OPINION: A majority of the High Court held that NSW’s Independent Commission Against Corruption (ICAC) did not have the power to investigate conduct allegedly engaged in by Margaret Cunneen SC, NSW’s deputy senior Crown prosecutor, and her son.
The decision is likely to have a bearing on other ICAC investigations into the conduct of private individuals.
In May 2014, Cunneen was alleged to have told her son’s girlfriend to fake chest pains in order to prevent a police officer from taking a blood alcohol reading after a car accident.
What did the High Court decide?
The High Court had to consider a narrow legal issue: whether the alleged conduct fell within the definition of “corrupt conduct” in the Independent Commission Against Corruption Act 1988 (NSW). The issue arose because the alleged conduct involved Cunneen in her personal capacity (rather than in her capacity as a Crown prosecutor). While it might have affected or hindered the efficient investigations of the police officers, it involved no improper conduct on their part.
The ICAC Act allows ICAC to investigate private individuals, but only where their conduct “adversely affects” or “could adversely affect” the exercise of official functions by public officials where it could involve a list of matters. These include bribery, blackmail, fraud and, relevantly for Cunneen, perverting the course of justice.
The High Court held, by a 4:1 majority, that Cunneen’s alleged conduct fell outside the definition of “corrupt conduct”. They held that corrupt conduct requires impropriety on the part of the public official of the kind listed in the Act. This includes acting dishonestly or impartially, acting in breach of public trust or misusing public information or material.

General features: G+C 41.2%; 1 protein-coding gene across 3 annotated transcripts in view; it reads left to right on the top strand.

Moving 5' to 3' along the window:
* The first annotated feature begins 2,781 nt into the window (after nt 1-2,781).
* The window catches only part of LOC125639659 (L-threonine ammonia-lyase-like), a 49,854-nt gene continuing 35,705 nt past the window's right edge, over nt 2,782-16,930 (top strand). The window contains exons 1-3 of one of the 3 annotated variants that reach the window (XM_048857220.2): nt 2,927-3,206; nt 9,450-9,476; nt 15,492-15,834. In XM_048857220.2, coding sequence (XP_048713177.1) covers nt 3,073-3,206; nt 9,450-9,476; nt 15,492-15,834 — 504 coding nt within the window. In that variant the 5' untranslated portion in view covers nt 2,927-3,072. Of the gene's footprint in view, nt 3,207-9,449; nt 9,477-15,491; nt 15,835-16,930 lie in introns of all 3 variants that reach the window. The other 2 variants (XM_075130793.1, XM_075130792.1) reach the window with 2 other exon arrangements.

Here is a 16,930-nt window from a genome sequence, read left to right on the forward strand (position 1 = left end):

For those interested in the legal arguments, I have previously explained these in more detail.
Does the decision affect other ICAC investigations?
ICAC had argued that if the High Court adopted a narrow definition of “corrupt conduct”, this would affect a number of its concluded and ongoing investigations. While the decision will undoubtedly affect some of ICAC’s investigations into the conduct of private individuals, it is difficult to predict its precise impact. The facts of each investigation will have to be assessed in light of the court’s explanation of the term “corrupt conduct”.
It would certainly be expected that ICAC will review current investigations. And individuals subject to previous or ongoing ICAC investigations will be keenly reviewing the decision to see whether ICAC has exceeded its powers in those investigations.
Depending on how ICAC responds, today’s decision might also provide the impetus for a more systemic review of ICAC’s investigations by one of its oversight bodies. The Inspector of ICAC, currently former Supreme Court Justice David Levine AO RFD QC, is tasked with auditing ICAC’s operations to ensure compliance with NSW law. A parliamentary joint committee is charged with monitoring and reviewing the exercise by ICAC of its functions and reporting to Parliament.
ICAC’s future: should the government respond?